Popular cryptocurrency exchange OKEx has revealed it is considering delisting Ethereum Classic (ETC) after losing $5.6 million worth of the cryptocurrency in a recent 51% attack.

According to an announcement the exchange published, it was hit in the first of two attacks the ETC network suffered this month, with the attackers rendering the ETC they traded on OKEx invalid after double-spending funds on the network, leaving the exchange with the losses.

As part of its user-protection policy, OKEx reimbursed users for the lost ETC and absorbed the losses, but halted deposits and withdrawals of the cryptocurrency after the attack – a move that ended up protecting it against the second 51% attack Ethereum Classic endured.

In the future, it plans on increasing confirmation times for Ethereum Classic deposits and withdrawals to protect users from similar events.

How the 51% Attack Unfolded

Proof-of-Work (PoW) blockchains can be vulnerable to malicious miners if these control over 50% of the network’s hashrate, as this gives them the ability to reorganize the blockchain and alter transactions, to effectively double-spend funds. An attack in which a miner controls most of the hashrate is called a 51% attack.

What happened on the ETC network was exactly that: someone rented enough hashrate on marketplaces to control most of Ethereum Classic’s hashrate, and created what’s known as a Shadow Chain.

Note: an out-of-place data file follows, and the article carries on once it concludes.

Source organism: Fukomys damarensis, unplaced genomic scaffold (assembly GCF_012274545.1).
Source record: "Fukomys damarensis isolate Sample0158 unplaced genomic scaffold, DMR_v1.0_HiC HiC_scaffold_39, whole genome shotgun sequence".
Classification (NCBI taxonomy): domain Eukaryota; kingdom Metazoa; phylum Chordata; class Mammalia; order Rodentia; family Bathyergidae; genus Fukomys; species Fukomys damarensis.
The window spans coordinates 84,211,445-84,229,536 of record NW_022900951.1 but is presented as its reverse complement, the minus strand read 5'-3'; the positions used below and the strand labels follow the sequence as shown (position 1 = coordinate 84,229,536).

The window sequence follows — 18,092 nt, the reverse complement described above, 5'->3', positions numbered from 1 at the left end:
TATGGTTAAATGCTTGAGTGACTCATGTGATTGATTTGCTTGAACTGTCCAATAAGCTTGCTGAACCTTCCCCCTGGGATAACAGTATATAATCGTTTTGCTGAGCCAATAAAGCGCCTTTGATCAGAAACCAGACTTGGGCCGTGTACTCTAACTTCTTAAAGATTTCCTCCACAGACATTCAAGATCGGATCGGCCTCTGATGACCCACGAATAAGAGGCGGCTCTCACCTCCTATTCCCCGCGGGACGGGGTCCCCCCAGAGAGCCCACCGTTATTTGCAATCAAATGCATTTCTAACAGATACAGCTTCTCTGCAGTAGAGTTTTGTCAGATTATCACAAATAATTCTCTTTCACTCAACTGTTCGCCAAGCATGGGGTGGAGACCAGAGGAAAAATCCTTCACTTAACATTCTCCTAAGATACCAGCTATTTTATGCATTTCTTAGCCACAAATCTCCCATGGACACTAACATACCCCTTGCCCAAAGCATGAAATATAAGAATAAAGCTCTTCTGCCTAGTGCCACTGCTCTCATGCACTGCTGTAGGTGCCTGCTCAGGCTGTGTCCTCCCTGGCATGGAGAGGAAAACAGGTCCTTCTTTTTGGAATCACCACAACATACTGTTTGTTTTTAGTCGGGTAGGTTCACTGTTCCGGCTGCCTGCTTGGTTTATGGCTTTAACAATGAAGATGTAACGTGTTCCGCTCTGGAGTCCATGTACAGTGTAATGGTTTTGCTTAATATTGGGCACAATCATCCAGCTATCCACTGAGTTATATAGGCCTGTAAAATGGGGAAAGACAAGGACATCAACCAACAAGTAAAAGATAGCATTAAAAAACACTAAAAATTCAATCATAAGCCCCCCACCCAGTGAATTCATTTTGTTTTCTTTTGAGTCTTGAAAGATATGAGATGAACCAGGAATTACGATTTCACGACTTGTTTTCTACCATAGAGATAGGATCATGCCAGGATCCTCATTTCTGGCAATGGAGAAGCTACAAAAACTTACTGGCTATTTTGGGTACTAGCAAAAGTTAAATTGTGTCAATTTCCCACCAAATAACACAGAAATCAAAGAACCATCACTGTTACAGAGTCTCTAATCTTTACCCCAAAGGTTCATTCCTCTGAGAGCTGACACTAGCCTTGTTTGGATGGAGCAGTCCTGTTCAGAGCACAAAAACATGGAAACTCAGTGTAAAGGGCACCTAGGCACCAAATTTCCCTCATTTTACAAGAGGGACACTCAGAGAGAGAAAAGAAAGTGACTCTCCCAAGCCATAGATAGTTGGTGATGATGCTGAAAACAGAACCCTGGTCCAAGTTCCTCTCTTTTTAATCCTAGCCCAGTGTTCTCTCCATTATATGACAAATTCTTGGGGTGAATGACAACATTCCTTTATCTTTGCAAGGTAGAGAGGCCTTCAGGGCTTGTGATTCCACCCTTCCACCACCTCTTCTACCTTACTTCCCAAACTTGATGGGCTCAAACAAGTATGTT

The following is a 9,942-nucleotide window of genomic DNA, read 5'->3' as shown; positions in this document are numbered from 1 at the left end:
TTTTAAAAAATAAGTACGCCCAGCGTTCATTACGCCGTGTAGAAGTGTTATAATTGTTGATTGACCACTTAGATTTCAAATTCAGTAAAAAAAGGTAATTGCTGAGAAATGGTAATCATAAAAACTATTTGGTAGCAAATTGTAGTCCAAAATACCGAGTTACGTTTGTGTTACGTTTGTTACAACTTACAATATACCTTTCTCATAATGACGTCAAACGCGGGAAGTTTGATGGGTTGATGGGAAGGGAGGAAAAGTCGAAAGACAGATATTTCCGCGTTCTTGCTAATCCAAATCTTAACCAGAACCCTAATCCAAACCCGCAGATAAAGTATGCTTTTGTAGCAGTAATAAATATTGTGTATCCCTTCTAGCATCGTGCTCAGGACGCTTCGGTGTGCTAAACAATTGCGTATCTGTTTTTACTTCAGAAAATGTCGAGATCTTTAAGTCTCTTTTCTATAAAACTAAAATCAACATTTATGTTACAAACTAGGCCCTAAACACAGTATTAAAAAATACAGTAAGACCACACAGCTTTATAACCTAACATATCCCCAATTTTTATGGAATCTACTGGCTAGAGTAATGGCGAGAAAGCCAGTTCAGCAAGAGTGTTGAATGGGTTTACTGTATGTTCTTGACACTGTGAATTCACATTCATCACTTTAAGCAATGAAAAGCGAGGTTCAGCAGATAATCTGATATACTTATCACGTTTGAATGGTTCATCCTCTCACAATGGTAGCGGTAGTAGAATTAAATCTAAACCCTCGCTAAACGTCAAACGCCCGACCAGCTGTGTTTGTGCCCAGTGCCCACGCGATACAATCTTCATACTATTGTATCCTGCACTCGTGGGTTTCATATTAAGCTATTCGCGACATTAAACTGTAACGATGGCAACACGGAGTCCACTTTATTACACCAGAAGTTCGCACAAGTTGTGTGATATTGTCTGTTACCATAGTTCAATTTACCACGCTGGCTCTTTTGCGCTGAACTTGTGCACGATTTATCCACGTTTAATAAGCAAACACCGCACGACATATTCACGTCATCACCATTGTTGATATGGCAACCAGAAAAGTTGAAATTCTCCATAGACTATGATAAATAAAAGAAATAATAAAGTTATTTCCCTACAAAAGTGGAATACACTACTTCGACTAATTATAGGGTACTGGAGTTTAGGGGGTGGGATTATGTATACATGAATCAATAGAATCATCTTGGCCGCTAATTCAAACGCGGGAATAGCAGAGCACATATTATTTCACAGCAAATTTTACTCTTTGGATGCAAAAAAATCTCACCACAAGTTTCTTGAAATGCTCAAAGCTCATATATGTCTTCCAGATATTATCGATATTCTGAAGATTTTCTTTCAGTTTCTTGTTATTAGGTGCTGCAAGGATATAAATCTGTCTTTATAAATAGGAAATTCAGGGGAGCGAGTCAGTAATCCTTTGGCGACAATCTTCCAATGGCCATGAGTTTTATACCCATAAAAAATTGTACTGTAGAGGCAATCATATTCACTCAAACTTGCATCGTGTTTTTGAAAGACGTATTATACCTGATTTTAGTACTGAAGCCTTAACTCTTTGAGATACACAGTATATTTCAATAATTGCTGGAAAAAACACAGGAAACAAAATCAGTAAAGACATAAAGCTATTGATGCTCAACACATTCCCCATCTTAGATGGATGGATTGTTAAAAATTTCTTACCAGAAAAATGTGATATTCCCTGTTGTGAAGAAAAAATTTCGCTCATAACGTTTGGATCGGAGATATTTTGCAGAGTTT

In preparation for the attack, five accounts were created on OKEx and passed know-your-customer (KYC) checks to increase their withdrawal limits. They then deposited ZEC on the platform and traded it for 807,260 ETC which was then withdrawn.

According to OKEx, the attackers then deposited the ETC back to OKEx, in a transaction confirmed by the ETC mainnet. On their shadow chain, however, they manipulated the transaction to move it to an address they own. OKEx noted:

The conclusion of this process was that the attacker(s) successfully completed a double-spend: the 807,260 ETC was both moved to OKEx on the ETC mainnet and remained on the second wallet address on the ETC shadow chain.

The mainnet ETC tokens were traded for 78,941 ZEC and withdrawn to multiple external addresses. Once the shadow chain was broadcast on the network, with 3,615 ETC blocks, miners followed the Proof-of-Work chain with the most blocks, and followed the chain that invalidated the deposit on OKEx. As a result, the exchange lost $5.6 million.

OKEx’s Reaction to the $5.6 Million Loss

In response to the loss, OKEx suspended the five verified accounts and is now independently investigating them. The firm also plans to increase confirmation times on deposits and withdrawals.

Notably, OKEx is one of the most liquid markets for Ethereum Classic, and is now considering delisting the cryptocurrency, which was created after the Etheruem blockchain split with a community disagreement over the 2016 DAO hack.

Additionally — given OKEx’s responsibility to protect users from similar incidents that threaten the security of their funds — the exchange will consider delisting ETC, pending the results of the Ethereum Classic community’s work to improve the security of its chain.

On its announcement, OKEx clarified these attacks can occur on any blockchain with a relatively low hashrate. It referenced the 51% attack the Bitcoin Gold (BTG) blockchain suffered earlier this year.

Featured image via Unsplash.